The founder of a social movement helping people tap into their full potential by moving out of their comfort zones will set the tone for Emergency Nursing 2022 as the opening session keynote speaker.
Michelle Poler of Hello Fears will challenge attendees to ask themselves what actions will enable them to achieve the lives they want.
“It’s not about necessarily success in the way society frames success, but it’s what is success to you. That’s what I want people to be really honest about,” Poler explained on the ENA Podcast.
A self-styled “fear facer,” Poler grew up in Caracas, Venezuela, before coming to the United States with her now-husband to attend college and start a career in advertising. Soon, she confronted her unhappiness in her professional life and started contemplating how to find a more fulfilling path. That journey led to New York City, where she pursued a master’s degree in branding.
“That changed my life,” Poler said. “That’s where my life starts.”
One of her assignments in her graduate school coursework was a project that required her to do the same thing for 100 days in a row. She chose to tackle one fear a day, sharing all 100 experiences on YouTube.
“This was a very personal thing, but I thought if this can benefit other people just watching a very fearful person go through her fears, why not put it out there?” Poler explained.
After about six weeks, the project went viral. Poler believes her videos gained traction because they are relatable.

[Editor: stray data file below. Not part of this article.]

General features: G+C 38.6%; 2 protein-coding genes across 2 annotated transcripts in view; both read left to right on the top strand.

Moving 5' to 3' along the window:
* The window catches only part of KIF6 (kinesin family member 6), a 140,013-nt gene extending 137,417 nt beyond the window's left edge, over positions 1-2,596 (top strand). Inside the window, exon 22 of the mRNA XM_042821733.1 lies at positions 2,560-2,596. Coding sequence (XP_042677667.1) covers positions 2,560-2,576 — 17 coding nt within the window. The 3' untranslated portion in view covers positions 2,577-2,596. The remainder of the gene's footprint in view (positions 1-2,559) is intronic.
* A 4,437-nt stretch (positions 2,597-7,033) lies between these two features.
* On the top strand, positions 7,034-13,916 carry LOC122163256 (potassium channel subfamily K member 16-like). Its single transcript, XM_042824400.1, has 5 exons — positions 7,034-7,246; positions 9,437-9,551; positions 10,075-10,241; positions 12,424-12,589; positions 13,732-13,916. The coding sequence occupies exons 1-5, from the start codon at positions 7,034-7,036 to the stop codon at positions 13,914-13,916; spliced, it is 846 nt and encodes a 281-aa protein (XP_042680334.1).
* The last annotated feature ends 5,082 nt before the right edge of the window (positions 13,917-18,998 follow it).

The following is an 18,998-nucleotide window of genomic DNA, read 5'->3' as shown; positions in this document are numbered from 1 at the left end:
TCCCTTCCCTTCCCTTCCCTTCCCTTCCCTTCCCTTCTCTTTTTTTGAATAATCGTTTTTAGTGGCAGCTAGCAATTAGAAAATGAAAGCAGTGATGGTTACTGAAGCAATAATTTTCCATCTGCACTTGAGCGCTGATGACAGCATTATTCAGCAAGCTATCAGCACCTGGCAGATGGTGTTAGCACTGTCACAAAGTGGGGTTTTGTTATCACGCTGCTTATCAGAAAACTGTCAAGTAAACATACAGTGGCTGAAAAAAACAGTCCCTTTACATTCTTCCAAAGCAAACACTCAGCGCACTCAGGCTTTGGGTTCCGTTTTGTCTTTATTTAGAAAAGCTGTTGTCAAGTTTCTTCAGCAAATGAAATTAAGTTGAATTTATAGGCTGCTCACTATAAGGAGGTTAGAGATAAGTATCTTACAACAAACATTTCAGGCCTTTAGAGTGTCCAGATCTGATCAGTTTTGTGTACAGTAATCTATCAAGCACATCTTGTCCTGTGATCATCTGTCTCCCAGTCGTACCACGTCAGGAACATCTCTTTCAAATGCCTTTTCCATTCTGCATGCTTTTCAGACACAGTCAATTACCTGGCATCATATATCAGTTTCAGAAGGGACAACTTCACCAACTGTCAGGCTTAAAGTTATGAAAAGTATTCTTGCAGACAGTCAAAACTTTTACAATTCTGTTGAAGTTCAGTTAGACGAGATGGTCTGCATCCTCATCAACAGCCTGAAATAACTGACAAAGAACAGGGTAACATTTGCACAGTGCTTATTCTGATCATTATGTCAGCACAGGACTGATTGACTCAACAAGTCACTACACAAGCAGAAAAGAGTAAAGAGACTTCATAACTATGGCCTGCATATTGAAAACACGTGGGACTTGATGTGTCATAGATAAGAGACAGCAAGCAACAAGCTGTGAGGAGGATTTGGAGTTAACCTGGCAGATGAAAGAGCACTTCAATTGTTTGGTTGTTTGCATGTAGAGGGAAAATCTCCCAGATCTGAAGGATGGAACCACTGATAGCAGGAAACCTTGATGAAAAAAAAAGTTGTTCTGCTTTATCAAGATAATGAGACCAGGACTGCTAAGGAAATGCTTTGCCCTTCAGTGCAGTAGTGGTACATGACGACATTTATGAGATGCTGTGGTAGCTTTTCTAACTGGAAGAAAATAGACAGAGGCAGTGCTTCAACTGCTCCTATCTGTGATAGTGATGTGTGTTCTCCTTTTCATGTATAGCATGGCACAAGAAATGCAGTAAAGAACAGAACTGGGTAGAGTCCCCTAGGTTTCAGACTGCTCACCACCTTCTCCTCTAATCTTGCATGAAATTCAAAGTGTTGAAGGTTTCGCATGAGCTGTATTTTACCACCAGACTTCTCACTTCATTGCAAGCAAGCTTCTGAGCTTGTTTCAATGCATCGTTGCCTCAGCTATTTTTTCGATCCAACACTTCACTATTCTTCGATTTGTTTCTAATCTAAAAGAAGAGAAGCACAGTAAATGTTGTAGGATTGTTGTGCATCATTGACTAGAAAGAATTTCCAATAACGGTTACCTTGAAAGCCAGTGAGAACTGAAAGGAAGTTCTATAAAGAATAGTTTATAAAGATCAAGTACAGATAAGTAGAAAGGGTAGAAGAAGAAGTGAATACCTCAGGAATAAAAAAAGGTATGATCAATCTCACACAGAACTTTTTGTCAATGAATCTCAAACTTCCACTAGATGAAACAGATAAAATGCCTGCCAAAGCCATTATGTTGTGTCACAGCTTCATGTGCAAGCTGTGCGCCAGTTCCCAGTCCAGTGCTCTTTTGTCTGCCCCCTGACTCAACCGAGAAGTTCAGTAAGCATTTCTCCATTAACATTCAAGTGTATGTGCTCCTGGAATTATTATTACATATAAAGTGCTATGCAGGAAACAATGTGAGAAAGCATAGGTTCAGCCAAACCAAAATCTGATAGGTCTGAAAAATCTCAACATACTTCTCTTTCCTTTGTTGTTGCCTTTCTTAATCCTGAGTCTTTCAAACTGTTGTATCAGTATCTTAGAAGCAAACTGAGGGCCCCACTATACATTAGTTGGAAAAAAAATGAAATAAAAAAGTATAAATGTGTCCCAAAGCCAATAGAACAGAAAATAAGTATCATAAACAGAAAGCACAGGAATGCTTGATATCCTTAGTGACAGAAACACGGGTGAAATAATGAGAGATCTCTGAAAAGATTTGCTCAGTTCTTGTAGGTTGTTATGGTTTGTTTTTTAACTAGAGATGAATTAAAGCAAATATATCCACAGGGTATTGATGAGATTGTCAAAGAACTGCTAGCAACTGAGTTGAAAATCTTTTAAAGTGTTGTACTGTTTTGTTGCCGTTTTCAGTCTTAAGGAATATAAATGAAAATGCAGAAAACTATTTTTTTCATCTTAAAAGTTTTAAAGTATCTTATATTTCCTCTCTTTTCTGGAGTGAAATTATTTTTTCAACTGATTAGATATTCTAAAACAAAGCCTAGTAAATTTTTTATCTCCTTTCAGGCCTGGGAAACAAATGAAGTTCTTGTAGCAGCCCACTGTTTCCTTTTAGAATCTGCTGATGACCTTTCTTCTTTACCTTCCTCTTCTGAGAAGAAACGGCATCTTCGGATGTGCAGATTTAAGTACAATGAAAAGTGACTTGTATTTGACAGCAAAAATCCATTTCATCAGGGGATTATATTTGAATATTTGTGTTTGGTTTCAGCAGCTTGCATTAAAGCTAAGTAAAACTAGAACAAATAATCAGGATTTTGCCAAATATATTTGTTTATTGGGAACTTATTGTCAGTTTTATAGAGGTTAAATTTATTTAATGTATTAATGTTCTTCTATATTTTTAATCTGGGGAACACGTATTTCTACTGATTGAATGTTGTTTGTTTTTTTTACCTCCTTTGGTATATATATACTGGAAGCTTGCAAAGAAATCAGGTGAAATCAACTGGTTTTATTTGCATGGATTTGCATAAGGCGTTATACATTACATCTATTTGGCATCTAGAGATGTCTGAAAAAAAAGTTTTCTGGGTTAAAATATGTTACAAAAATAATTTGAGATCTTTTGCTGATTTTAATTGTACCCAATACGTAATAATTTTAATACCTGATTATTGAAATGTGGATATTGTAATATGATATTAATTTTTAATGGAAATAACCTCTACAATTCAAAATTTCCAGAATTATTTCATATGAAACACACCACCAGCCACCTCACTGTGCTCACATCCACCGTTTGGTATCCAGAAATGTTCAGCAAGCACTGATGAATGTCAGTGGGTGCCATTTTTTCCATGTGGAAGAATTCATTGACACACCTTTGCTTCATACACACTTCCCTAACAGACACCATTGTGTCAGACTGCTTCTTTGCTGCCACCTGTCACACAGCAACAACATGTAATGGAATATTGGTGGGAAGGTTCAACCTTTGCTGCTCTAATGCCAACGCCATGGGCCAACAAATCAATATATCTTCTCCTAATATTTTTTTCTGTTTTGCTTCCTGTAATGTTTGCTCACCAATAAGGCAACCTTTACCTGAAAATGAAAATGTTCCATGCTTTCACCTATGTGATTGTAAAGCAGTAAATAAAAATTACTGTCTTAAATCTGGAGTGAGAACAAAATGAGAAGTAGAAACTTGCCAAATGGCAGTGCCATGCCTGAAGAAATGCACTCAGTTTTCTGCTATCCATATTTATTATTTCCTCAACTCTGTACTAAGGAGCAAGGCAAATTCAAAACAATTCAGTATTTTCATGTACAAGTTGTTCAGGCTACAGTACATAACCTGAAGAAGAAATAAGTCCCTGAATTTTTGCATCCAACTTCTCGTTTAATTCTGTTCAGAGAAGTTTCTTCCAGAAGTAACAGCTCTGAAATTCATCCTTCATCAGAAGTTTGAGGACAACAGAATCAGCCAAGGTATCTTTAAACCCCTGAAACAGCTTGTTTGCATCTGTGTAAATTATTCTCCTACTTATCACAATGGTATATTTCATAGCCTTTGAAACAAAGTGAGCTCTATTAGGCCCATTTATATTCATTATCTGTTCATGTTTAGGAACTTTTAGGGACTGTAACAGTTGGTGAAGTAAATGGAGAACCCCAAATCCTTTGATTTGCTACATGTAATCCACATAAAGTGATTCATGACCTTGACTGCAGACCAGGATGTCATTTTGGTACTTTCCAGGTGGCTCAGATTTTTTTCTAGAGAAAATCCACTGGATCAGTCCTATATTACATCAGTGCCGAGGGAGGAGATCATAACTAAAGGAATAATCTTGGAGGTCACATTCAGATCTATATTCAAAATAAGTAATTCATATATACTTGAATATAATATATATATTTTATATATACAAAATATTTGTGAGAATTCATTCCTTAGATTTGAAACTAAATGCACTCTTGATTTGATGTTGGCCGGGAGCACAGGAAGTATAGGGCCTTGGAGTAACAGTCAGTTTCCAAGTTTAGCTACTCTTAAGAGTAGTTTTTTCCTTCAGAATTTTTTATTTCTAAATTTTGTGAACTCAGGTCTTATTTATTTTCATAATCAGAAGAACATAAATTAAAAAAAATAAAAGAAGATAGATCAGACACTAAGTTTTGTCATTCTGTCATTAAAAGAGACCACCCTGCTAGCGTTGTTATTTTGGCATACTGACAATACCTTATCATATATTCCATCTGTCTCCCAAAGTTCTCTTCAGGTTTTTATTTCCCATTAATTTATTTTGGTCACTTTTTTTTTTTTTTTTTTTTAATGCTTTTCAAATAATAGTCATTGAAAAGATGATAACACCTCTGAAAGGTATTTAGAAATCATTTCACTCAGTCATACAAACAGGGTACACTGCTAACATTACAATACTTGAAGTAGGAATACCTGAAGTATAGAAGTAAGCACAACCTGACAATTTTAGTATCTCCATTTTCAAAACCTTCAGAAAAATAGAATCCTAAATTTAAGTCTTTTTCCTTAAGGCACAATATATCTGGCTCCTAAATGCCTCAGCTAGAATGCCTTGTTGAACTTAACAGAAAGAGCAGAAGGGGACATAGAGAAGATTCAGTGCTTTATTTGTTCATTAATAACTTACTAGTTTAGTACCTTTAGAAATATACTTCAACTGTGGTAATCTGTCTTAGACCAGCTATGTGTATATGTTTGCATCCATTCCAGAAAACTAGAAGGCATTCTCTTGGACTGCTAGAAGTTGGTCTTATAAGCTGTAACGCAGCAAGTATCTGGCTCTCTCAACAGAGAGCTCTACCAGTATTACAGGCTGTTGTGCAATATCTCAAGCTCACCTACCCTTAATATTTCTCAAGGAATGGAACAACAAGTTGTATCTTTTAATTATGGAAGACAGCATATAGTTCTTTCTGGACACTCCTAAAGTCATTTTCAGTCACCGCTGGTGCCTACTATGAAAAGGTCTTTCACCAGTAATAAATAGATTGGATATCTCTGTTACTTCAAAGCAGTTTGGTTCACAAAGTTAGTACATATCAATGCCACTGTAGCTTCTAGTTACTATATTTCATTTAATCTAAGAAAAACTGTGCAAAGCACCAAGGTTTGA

“Fear is so universal. It’s so personal at the end of the day, but it’s also so universal,” she said.
Her initial project culminated in Houston, where she shared her 100th fear at TEDx.
“I went from wanting to face a fear to realizing this is my passion,” said Poler, who is now a social entrepreneur, branding strategist and author of “Hello Fears: Crush Your Comfort Zone and Become Who You’re Meant to Be.”
She has brought her message of empowerment to events hosted by Google, P&G, ESPN, Toyota and many others.
“It’s through my fears — it’s not avoiding my fears — that I’m going to reach the level I want to reach,” she said.
The bigger one sees the fear, the more important they are in one’s life.
“It goes way beyond holding a tarantula or doing skydiving,” Poler said. “It’s not about those once-in-a-lifetime fears that you face. It’s the real fears that matter, the important decisions that we delay for years and years like a change of career, a divorce, just raising your hand at a meeting to suggest a risky idea or ask for a promotion.”
The conference opening general session will be from 8 to 9 a.m. Mountain time on Oct. 1 in the Mile High Ballroom.